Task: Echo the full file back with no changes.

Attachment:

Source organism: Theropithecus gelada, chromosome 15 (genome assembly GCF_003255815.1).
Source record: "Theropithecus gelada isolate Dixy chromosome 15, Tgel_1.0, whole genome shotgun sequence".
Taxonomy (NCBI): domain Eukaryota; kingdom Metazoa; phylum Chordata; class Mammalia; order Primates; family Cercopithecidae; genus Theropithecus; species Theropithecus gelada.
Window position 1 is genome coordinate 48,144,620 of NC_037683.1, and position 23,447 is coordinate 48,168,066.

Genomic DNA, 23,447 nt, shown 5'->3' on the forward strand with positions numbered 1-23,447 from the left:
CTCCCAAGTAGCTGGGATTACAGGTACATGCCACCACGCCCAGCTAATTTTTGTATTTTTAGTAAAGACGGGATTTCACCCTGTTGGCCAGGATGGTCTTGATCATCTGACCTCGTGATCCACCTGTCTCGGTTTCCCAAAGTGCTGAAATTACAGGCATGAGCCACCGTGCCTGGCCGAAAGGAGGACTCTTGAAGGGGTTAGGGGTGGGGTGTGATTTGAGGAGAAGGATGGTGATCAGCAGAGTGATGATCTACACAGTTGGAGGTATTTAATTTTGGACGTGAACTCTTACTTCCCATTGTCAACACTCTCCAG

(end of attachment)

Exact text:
Source organism: Theropithecus gelada, chromosome 15 (genome assembly GCF_003255815.1).
Source record: "Theropithecus gelada isolate Dixy chromosome 15, Tgel_1.0, whole genome shotgun sequence".
Taxonomy (NCBI): domain Eukaryota; kingdom Metazoa; phylum Chordata; class Mammalia; order Primates; family Cercopithecidae; genus Theropithecus; species Theropithecus gelada.
Window position 1 is genome coordinate 48,144,620 of NC_037683.1, and position 23,447 is coordinate 48,168,066.

Genomic DNA, 23,447 nt, shown 5'->3' on the forward strand with positions numbered 1-23,447 from the left:
CTCCCAAGTAGCTGGGATTACAGGTACATGCCACCACGCCCAGCTAATTTTTGTATTTTTAGTAAAGACGGGATTTCACCCTGTTGGCCAGGATGGTCTTGATCATCTGACCTCGTGATCCACCTGTCTCGGTTTCCCAAAGTGCTGAAATTACAGGCATGAGCCACCGTGCCTGGCCGAAAGGAGGACTCTTGAAGGGGTTAGGGGTGGGGTGTGATTTGAGGAGAAGGATGGTGATCAGCAGAGTGATGATCTACACAGTTGGAGGTATTTAATTTTGGACGTGAACTCTTACTTCCCATTGTCAACACTCTCCAG